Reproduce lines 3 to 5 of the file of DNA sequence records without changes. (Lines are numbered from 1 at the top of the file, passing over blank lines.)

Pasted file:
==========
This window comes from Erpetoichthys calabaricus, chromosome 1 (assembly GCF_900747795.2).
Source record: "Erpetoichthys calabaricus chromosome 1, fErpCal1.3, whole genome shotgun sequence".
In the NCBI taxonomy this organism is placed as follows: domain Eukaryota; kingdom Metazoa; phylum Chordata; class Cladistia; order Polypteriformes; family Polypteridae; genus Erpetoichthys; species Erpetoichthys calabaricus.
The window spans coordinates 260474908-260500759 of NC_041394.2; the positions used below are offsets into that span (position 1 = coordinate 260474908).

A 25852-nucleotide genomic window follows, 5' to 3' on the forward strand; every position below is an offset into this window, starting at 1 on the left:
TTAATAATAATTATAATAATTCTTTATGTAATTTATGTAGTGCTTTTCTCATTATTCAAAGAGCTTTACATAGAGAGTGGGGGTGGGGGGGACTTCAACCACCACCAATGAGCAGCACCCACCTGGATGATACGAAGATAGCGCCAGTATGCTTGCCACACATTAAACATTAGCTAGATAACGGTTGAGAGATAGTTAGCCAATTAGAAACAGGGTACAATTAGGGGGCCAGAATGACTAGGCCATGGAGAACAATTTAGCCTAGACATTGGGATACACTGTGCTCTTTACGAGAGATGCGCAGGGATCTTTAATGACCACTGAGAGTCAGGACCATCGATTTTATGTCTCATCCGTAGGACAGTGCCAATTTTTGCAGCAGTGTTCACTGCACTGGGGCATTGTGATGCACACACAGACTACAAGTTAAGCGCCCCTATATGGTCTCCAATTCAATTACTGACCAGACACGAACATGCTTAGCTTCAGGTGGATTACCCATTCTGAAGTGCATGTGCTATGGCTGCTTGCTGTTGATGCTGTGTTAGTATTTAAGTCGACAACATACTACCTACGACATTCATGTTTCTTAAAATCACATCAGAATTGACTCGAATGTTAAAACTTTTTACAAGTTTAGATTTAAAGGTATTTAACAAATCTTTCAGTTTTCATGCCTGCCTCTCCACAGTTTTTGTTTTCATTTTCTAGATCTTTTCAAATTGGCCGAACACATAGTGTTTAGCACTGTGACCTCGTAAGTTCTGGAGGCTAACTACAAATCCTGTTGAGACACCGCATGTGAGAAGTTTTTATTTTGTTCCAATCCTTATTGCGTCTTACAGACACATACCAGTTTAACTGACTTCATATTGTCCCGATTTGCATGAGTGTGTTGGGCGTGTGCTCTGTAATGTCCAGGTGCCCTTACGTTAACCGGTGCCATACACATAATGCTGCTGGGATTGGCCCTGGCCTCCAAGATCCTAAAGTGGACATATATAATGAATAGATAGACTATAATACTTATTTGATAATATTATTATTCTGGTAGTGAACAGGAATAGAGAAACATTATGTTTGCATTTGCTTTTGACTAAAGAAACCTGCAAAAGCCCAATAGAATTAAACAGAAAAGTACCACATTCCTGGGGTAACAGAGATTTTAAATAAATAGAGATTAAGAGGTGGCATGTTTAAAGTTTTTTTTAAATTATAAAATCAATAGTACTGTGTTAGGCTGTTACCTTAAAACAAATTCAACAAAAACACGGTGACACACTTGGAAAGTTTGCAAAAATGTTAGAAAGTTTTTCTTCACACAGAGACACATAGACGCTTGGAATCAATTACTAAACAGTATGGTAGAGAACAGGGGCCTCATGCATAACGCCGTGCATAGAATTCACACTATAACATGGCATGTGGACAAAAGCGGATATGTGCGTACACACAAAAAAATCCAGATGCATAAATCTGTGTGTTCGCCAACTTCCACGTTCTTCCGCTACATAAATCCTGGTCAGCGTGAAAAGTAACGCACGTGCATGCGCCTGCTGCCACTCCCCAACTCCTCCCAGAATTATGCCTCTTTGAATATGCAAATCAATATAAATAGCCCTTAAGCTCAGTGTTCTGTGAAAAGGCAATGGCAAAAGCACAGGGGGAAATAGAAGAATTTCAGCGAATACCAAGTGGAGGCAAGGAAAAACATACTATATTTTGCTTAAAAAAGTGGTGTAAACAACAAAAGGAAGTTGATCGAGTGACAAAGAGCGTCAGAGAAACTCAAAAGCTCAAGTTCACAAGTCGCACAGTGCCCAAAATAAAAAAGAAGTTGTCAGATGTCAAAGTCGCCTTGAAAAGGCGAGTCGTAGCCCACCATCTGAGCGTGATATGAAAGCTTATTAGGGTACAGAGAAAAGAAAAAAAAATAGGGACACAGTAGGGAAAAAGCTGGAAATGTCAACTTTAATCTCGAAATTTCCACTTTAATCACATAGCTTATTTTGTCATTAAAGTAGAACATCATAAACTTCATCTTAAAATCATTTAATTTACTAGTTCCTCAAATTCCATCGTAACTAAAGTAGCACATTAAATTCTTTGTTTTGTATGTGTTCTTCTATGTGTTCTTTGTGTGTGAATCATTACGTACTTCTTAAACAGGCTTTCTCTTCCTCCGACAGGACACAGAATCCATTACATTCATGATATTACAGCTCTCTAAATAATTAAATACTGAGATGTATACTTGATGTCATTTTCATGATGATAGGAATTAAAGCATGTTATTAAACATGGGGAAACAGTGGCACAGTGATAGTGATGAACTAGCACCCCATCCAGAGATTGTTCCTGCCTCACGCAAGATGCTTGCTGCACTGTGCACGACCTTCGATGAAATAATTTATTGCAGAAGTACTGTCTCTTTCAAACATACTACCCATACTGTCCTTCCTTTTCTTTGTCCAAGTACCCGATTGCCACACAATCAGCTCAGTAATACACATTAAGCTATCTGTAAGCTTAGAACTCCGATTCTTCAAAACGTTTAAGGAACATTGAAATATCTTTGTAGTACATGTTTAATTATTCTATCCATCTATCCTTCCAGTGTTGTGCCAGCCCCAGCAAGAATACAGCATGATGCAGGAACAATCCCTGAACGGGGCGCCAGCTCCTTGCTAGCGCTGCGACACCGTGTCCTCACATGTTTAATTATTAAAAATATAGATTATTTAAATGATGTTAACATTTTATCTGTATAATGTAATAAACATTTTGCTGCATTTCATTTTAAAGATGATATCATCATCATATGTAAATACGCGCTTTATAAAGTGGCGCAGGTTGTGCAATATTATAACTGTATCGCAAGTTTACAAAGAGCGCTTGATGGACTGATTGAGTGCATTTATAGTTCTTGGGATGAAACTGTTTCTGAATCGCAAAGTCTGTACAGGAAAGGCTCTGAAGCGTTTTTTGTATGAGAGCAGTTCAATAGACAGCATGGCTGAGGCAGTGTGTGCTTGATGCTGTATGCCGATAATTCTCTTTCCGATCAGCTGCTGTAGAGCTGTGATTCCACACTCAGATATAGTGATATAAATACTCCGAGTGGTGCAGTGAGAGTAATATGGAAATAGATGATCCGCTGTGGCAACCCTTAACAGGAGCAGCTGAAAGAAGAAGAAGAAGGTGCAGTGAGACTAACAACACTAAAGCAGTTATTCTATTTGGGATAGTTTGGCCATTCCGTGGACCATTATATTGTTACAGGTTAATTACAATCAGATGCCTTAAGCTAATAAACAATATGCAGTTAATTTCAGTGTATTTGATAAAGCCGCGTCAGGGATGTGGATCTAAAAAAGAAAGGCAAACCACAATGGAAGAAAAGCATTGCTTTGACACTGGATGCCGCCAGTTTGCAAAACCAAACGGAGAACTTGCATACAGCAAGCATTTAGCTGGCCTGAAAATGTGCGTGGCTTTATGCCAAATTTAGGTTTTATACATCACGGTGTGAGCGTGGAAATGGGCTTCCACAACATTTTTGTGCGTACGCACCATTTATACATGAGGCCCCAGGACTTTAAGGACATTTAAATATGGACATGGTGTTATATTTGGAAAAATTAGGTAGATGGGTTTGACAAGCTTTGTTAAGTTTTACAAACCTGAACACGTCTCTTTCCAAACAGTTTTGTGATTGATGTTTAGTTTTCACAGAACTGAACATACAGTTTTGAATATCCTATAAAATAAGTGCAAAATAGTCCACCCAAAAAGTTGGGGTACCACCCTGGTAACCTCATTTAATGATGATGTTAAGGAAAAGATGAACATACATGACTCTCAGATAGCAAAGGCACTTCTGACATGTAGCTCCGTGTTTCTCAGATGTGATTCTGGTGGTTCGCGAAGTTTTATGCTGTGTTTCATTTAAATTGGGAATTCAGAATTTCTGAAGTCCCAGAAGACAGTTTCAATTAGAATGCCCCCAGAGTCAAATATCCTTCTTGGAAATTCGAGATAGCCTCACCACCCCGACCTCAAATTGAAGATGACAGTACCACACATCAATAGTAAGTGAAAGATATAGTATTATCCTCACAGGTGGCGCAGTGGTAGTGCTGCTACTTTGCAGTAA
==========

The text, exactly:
In the NCBI taxonomy this organism is placed as follows: domain Eukaryota; kingdom Metazoa; phylum Chordata; class Cladistia; order Polypteriformes; family Polypteridae; genus Erpetoichthys; species Erpetoichthys calabaricus.
The window spans coordinates 260474908-260500759 of NC_041394.2; the positions used below are offsets into that span (position 1 = coordinate 260474908).

A 25852-nucleotide genomic window follows, 5' to 3' on the forward strand; every position below is an offset into this window, starting at 1 on the left: